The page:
A) Voluntary Dismissal – A debtor can file a motion to voluntarily dismiss the bankruptcy case, but the court may or may not approve the dismissal depending upon the chapter number of the bankruptcy case and the prior history of the debtor in bankruptcy. IMPORTANT NOTE: Dismissal of a bankruptcy case has serious consequences. For example, if a bankruptcy case is voluntarily dismissed, it may affect a debtor's rights to the Automatic Stay in a future bankruptcy case. It is highly recommended to consult a bankruptcy attorney.
Chapter 7 – See Bankruptcy Code Section 707 – Because a trustee is appointed, the trustee may file an objection to a request for voluntary dismissal, and a hearing is required.
Chapter 11 – See Bankruptcy Code Section 1112 – A debtor's request to dismiss requires a motion and an opportunity for a hearing.
Chapter 13 – See Bankruptcy Code Section 1307 – A debtor has a right to dismiss its Chapter 13 bankruptcy case if the bankruptcy began as a Chapter 13 case, but the court may place restrictions on a debtor's ability to file a subsequent bankruptcy case.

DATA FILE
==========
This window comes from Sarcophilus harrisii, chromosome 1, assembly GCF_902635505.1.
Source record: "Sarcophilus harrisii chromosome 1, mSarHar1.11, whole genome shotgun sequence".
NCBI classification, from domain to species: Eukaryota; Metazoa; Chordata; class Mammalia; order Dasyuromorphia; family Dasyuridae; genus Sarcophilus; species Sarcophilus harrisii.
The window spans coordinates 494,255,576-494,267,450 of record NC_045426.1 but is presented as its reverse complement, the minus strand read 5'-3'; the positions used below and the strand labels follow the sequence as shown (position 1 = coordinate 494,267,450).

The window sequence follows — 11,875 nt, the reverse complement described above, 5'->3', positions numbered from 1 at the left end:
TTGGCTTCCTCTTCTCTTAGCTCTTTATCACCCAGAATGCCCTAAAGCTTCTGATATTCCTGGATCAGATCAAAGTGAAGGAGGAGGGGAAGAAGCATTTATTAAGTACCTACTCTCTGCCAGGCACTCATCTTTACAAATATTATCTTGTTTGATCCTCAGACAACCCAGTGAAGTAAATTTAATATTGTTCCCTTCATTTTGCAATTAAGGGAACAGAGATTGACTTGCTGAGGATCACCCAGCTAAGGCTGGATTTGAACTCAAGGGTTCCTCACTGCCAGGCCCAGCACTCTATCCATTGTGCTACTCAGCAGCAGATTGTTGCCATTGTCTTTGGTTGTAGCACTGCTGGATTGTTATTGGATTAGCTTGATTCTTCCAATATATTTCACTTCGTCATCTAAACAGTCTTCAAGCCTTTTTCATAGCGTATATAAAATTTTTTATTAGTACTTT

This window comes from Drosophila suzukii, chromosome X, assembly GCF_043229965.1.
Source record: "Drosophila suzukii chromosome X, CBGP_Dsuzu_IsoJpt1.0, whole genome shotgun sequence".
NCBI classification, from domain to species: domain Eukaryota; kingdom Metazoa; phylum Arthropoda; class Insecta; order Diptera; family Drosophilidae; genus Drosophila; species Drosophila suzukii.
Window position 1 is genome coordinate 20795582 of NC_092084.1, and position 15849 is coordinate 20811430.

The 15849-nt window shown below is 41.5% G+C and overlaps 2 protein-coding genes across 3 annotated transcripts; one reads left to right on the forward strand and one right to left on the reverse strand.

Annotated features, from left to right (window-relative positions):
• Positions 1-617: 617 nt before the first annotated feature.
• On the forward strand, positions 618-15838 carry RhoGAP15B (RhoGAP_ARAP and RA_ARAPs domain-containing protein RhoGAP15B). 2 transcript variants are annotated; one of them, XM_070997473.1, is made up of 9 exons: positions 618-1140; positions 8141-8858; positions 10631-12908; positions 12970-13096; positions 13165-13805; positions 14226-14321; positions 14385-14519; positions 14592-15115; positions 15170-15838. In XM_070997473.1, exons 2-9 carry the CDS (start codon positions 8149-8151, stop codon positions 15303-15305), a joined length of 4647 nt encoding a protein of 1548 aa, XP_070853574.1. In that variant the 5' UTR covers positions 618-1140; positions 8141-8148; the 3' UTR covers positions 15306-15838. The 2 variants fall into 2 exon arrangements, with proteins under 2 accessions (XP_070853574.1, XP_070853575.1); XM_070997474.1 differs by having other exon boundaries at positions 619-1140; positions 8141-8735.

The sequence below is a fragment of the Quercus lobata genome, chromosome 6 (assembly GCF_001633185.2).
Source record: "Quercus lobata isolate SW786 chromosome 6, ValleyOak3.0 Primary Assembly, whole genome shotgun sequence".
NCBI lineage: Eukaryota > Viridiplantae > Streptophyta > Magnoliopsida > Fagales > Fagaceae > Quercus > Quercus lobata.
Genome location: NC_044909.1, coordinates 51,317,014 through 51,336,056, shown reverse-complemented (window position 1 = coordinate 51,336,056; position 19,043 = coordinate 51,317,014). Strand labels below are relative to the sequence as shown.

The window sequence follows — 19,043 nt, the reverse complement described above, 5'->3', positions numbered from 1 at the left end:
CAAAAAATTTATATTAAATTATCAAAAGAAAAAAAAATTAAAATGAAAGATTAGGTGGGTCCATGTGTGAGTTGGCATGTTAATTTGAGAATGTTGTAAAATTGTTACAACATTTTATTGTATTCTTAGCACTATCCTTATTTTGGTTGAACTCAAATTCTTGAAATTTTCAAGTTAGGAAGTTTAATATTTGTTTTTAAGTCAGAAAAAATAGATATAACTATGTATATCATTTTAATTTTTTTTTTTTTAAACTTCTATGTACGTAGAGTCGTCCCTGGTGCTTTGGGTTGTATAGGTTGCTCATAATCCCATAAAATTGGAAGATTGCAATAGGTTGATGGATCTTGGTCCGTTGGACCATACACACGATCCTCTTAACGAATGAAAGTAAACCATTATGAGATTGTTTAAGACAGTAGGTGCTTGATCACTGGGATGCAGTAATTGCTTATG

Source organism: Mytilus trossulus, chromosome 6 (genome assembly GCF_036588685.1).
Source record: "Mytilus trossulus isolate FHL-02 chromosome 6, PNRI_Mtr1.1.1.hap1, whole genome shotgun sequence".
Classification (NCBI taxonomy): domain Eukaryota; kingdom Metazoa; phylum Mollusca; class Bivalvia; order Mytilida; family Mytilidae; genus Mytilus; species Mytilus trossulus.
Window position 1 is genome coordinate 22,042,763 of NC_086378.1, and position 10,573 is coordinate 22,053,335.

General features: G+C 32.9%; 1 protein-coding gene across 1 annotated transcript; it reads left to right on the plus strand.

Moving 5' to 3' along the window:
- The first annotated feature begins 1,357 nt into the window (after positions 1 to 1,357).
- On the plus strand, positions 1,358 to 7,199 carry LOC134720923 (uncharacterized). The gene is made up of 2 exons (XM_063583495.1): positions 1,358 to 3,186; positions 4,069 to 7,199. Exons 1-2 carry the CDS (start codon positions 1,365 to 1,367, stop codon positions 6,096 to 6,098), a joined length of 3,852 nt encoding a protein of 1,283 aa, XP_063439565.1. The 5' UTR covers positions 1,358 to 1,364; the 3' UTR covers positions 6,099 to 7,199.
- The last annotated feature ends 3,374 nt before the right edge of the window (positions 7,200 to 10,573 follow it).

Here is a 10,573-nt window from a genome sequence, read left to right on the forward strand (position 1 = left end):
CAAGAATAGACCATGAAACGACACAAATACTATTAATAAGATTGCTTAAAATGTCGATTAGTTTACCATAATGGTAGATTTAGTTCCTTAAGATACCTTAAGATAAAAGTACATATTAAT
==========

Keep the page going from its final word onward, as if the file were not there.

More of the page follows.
B) Voluntary Conversion to Another Chapter – A debtor can file a motion to voluntarily convert its case to a case under a different bankruptcy chapter. IMPORTANT NOTE: When any bankruptcy case is converted, there are new responsibilities and deadlines for filing case commencement documents, and the debtor must attend a new 341(a) meeting of creditors. It is highly recommended to consult a bankruptcy attorney about the impact of converting a bankruptcy case.
Chapter 7 – See Bankruptcy Code Section 706.
Chapter 11 – See Bankruptcy Code Section 1112(a).
Chapter 13 – See Bankruptcy Code Sections 1307(a) and 1307(g).
To convert a Chapter 13 case to a Chapter 11 bankruptcy case, the debtor must file a motion and schedule a hearing for the court to rule on its motion.